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United States Department of Agriculture

Agricultural Research Service

Research Project: EPIDEMIOLOGY AND MANAGEMENT OF XYLELLA FASTIDIOSA (XF) AND OTHER EXOTIC AND INVASIVE DISEASES AND INSECT PESTS

Location: Crop Diseases, Pests and Genetics

Title: Sharpshooter feeding behavior in relation to transmission of Xylella fastidiosa: A model for foregut-borne transmission mechanisms

Author
item Backus, Elaine

Submitted to: American Phytopathological (APS) Vectors of Plant Pathogens
Publication Type: Book / Chapter
Publication Acceptance Date: May 14, 2012
Publication Date: N/A

Interpretive Summary: Xylella fastidiosa is a bacterial plant pathogen that causes scorch diseases in important crops, such as Pierce’s disease of grape. The bacterium lives only inside plant xylem cells and xylem-feeding insect vectors such as the glassy-winged sharpshooter (Homalodisca vitripennis). Bacteria colonize the foregut, forming a dense layer. Exactly how the insect injects bacteria from the foregut into xylem cells is not known, but is thought to involve mechanical flow of mixed plant fluid and saliva from the foregut. Nonetheless, exact feeding behaviors that control injection of bacteria are unknown. The most rigorous method to identify sharpshooter feeding behaviors is electrical penetration graph (EPG) monitoring. The purpose of this chapter is to review progress made towards identifying those feeding behaviors leading to X. fastidiosa transmission. Specific objectives are to: 1) summarize work of the last ten years to identify and define the EPG waveforms representing feeding behaviors of sharpshooters, 2) describe a model for xylem cell acceptance behaviors during feeding, and 3) present the Salivation-Egestion Hypothesis for X. fastidiosa inoculation, in which salivation combined with egestion [outward fluid flow] carries bacteria into the xylem. Understanding the inoculation mechanism will aid development of grape varieties resistant to inoculation of X. fastidiosa by sharpshooter vectors.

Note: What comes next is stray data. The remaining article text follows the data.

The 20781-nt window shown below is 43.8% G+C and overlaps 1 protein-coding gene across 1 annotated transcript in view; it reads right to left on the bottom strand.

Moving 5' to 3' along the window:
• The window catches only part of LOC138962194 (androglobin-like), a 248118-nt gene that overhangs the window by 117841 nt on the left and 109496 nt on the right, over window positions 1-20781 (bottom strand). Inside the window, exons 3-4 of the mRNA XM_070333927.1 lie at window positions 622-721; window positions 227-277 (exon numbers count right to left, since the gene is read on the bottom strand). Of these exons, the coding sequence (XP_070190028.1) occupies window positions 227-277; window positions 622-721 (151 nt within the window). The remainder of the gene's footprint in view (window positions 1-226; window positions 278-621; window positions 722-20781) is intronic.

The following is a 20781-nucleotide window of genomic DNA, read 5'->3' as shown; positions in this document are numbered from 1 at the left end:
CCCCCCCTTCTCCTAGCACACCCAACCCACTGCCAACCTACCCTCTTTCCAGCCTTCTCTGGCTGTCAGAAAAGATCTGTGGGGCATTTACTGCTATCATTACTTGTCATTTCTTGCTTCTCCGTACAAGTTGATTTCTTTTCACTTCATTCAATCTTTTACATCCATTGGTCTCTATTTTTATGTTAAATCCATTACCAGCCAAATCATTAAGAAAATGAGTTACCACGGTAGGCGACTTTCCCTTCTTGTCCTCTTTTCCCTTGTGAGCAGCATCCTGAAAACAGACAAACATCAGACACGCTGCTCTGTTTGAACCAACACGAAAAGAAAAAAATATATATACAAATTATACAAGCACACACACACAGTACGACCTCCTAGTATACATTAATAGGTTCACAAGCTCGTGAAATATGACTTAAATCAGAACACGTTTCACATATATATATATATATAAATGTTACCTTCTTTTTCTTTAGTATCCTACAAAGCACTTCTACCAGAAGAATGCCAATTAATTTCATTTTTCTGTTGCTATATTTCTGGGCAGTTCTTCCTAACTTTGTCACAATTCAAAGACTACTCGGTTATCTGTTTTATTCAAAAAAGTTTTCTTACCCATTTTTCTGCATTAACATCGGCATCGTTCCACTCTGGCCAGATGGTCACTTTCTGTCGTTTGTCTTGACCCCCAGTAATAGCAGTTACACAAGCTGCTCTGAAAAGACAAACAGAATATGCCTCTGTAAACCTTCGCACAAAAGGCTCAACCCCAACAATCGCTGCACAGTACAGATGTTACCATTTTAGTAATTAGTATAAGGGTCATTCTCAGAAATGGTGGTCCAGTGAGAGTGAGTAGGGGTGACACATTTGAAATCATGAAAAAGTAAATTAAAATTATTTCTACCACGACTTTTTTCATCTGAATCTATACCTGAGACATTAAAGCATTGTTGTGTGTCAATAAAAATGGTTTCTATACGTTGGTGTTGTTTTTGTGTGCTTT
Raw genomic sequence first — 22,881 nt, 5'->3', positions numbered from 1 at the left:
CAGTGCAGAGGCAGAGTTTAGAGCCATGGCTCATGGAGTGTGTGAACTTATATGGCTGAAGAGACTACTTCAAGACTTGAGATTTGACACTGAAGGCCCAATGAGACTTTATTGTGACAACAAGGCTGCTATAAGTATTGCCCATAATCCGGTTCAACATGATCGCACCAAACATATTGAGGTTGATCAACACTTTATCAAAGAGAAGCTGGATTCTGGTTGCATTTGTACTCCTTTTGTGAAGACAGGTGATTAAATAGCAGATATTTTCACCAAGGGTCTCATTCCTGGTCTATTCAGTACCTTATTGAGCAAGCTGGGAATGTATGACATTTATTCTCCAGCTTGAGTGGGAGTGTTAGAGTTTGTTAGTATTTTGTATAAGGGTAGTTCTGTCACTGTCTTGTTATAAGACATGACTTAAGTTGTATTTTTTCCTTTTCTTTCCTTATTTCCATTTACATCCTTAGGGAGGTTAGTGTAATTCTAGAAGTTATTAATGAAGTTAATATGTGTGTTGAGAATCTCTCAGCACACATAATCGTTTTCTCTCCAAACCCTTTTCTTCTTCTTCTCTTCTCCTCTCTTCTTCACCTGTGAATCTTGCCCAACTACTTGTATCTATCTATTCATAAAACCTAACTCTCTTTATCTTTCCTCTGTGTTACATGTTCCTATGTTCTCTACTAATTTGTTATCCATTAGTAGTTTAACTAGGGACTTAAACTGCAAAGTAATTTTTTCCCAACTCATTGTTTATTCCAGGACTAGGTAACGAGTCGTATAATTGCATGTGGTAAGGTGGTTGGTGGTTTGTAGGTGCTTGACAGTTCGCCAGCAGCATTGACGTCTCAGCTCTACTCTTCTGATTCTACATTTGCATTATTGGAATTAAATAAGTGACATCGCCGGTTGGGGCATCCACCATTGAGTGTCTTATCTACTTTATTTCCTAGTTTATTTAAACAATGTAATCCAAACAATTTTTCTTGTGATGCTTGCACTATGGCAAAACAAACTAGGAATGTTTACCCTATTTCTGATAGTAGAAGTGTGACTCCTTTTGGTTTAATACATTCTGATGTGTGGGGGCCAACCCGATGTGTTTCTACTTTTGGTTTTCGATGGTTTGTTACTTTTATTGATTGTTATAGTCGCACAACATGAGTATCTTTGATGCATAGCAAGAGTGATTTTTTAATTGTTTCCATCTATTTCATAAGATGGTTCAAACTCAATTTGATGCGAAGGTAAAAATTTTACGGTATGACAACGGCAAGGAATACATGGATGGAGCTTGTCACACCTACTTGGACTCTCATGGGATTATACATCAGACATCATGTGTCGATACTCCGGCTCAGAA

Technical Abstract: Xylella fastidiosa is a xylem-limited bacterium that causes several scorch diseases in important crops, such as Pierce’s disease of grape. Bacteria form a dense biofilm on the foregut cuticle of the glassy-winged sharpshooter, H. vitripennis, and other xylem-feeding vectors. Bacteria are inoculated directly from sites in the foregut into a host plant during sharpshooter feeding (i.e. probing of the mouthparts, stylets, into the plant). However, despite nearly 70 years of research, no one has yet definitively associated specific sharpshooter stylet probing behaviors with such inoculation. The most rigorous method to identify sharpshooter feeding behaviors is electrical penetration graph (EPG) monitoring. The purpose of this chapter is to review progress made towards identifying those feeding behaviors leading to X. fastidiosa transmission. Specific objectives are to: 1) summarize work of the last ten years to identify and define EPG waveforms representing feeding behaviors of sharpshooters, 2) describe a model for xylem cell acceptance behaviors during feeding, and 3) present the Salivation-Egestion Hypothesis for X. fastidiosa inoculation, in which salivation combined with egestion [outward fluid flow] carries bacteria into the xylem. Understanding the inoculation mechanism will aid development of grape varieties resistant to inoculation of X. fastidiosa by sharpshooter vectors.

Last Modified: 8/27/2014
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